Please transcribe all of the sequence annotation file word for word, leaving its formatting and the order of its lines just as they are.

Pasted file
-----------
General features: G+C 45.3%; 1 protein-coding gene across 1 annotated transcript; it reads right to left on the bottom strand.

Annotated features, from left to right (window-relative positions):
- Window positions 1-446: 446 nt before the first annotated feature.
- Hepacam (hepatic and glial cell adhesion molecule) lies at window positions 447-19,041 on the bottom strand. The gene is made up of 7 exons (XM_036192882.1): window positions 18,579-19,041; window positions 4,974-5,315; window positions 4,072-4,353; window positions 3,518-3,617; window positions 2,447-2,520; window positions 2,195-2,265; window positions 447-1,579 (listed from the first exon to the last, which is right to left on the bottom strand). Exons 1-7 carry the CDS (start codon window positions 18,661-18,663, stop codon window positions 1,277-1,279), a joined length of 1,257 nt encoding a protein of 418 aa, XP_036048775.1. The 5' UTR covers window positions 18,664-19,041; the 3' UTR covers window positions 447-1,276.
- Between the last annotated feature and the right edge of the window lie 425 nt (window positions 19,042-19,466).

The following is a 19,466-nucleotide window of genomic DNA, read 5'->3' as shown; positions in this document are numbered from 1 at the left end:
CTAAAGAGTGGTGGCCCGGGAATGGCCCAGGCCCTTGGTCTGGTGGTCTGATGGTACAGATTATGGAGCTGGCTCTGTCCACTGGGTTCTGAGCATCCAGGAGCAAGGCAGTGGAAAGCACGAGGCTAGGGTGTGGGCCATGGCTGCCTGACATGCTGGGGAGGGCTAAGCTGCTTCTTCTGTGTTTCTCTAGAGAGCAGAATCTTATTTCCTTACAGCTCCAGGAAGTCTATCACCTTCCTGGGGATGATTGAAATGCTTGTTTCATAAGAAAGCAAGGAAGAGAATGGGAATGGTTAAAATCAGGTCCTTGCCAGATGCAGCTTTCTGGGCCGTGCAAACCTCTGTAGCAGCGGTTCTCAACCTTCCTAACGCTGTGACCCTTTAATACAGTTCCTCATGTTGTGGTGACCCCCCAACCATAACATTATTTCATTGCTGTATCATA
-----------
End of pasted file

General features: G+C 45.3%; 1 protein-coding gene across 1 annotated transcript; it reads right to left on the bottom strand.

Annotated features, from left to right (window-relative positions):
- Window positions 1-446: 446 nt before the first annotated feature.
- Hepacam (hepatic and glial cell adhesion molecule) lies at window positions 447-19,041 on the bottom strand. The gene is made up of 7 exons (XM_036192882.1): window positions 18,579-19,041; window positions 4,974-5,315; window positions 4,072-4,353; window positions 3,518-3,617; window positions 2,447-2,520; window positions 2,195-2,265; window positions 447-1,579 (listed from the first exon to the last, which is right to left on the bottom strand). Exons 1-7 carry the CDS (start codon window positions 18,661-18,663, stop codon window positions 1,277-1,279), a joined length of 1,257 nt encoding a protein of 418 aa, XP_036048775.1. The 5' UTR covers window positions 18,664-19,041; the 3' UTR covers window positions 447-1,276.
- Between the last annotated feature and the right edge of the window lie 425 nt (window positions 19,042-19,466).

The following is a 19,466-nucleotide window of genomic DNA, read 5'->3' as shown; positions in this document are numbered from 1 at the left end:
CTAAAGAGTGGTGGCCCGGGAATGGCCCAGGCCCTTGGTCTGGTGGTCTGATGGTACAGATTATGGAGCTGGCTCTGTCCACTGGGTTCTGAGCATCCAGGAGCAAGGCAGTGGAAAGCACGAGGCTAGGGTGTGGGCCATGGCTGCCTGACATGCTGGGGAGGGCTAAGCTGCTTCTTCTGTGTTTCTCTAGAGAGCAGAATCTTATTTCCTTACAGCTCCAGGAAGTCTATCACCTTCCTGGGGATGATTGAAATGCTTGTTTCATAAGAAAGCAAGGAAGAGAATGGGAATGGTTAAAATCAGGTCCTTGCCAGATGCAGCTTTCTGGGCCGTGCAAACCTCTGTAGCAGCGGTTCTCAACCTTCCTAACGCTGTGACCCTTTAATACAGTTCCTCATGTTGTGGTGACCCCCCAACCATAACATTATTTCATTGCTGTATCATA